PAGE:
Maximilian Busser wrote in his e-mail that “In fact my first encounter with an Alain Silberstein watch dates back to my student years over 20 years ago: I was driving down a German Autobahn and overtook a BMW Z1 with its doors down and the driver wearing first world war pilot jacket, goggles and leather helmet and a Silberstein Krono on his wrist. A sight I have never been able to forget?” . So, a little more than a year back, I asked Alain if he would honour me with a redesign of our HM2. Well, he not only readily accepted, but floored me again ! Where I was expecting his signature colours, he came up with the Black Box. HM2.2 is in fact where both our universes join. It’s a little unnerving and it is beautiful (at least in my eyes!).
I think both watch designers can be proud of the outcome of their joint venture on the HM2.
Whilst the design of this time piece is still very HM2, Silberstein’s influences are clearly visible by the Bauhaus-look applied to the watch. Silberstein wanted the HM2.2 to be a combination of pure geometry of the Bauhaus design with the user-friendliness of the miniature box cameras of the ’40s.
Also, the typical Alain Silberstein colors are applied to the Hm2.2, as well as the square, circel and triangle. Although it doesn’t sound very respectful, I always refer to the Sony Playstation controller that also used these icons. Alain Silberstein uses these icons to shape the pushers and crown on his own time pieces (as pictured below), while the HM2.2 carries them on the second dial of the watch.
The rectangular case is carved out of a solid block of titanium, resting on the original substructure. This multi-layered construction gives the watch its powerful, richly engineered profile. The simplicity of the case itself is deceptive: Alain Silberstein works with the light, like a diamond-cutter, to achieve a play of mat and polished surfaces when the watch is worn. The case exists out of 89 parts.
The titanium case is treated with an exclusive PVD coating incorporating the famous silicium material, resulting in a soft touch and particularly intense black colour. The vibrant red numerals, markers and hands are coated in Superluminova for easy night reading.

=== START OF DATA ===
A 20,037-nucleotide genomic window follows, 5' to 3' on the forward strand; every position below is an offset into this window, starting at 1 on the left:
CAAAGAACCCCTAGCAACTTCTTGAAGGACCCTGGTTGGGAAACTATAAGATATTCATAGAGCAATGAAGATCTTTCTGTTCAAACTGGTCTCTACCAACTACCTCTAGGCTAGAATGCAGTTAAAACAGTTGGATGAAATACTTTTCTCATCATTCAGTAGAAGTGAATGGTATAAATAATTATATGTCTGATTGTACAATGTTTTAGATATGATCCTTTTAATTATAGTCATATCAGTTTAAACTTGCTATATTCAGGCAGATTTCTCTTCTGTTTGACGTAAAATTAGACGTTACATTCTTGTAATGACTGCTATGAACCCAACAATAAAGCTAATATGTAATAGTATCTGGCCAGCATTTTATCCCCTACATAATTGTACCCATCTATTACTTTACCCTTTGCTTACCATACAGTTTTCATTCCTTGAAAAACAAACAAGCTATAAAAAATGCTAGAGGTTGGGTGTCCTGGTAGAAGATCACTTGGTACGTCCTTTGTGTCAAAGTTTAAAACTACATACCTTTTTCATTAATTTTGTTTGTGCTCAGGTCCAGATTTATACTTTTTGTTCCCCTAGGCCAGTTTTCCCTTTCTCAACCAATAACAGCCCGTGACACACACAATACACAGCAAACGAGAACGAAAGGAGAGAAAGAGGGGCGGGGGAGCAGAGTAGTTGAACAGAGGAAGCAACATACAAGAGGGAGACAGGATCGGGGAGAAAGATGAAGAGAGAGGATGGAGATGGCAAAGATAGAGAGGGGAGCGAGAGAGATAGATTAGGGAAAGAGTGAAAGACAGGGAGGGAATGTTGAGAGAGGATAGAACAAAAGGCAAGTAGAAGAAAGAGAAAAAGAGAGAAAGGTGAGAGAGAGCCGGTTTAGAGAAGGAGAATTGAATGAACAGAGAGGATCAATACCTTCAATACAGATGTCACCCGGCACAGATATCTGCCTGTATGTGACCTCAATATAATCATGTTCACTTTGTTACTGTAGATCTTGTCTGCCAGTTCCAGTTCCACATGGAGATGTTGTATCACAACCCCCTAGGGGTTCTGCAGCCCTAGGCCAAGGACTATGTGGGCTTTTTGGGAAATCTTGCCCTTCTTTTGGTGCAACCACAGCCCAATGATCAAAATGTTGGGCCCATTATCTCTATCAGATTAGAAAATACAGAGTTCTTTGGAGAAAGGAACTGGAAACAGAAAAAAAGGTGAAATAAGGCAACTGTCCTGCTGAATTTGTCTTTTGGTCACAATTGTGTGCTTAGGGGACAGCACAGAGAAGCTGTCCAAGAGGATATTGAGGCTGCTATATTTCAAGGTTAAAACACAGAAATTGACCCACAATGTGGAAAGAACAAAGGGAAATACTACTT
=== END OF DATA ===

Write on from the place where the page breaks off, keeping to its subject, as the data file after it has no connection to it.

The back of the case carries the signatures of both watch designers. The MB&F logo and the ‘hand written’ Alain Silberstein signature.
The side of the case has an inscription that has the following sentence: Le vrai bonheur est davoir sa passion pour mtier? (True happiness is having one’s passion for a profession?). To quote the press release: That is Alain Silberstein’s motto, and he found his soul mates in MB&F. He says that the whole point was the pleasure of working together, and Maximilian Busser agrees. Alain is a true artist, but he never takes himself too seriously. He has kept that childlike spirit of adventure, and that is something that we at MB&F hold dear.”
The movement inside the watch (see picture above) has been designed by Jean-Marc Wiederrecht/Agenhor and is powered by a oscillator and gear train by Girard-Perregaux. It ticks at 28.800 beats per hour and features a 22 karat blued red gold winding rotor. The movement consists of 349 parts, including the 44 jewels.
The two dials of the watch show several functions, namely: the retrograde date and moon phase on the left dial and jumping hours and retrograde minutes on the right dial.
Dimensions (exclusive of crown and lugs): 59mm x 38mm x 13mm.
More information can be found here.
Ever since he was a young child, Robert-Jan was drawn to watches, even though it were digital Casio and quartz Swatch models at the time. In the mid-1990s, his interest increased when he started to read about mechanical watches in... read more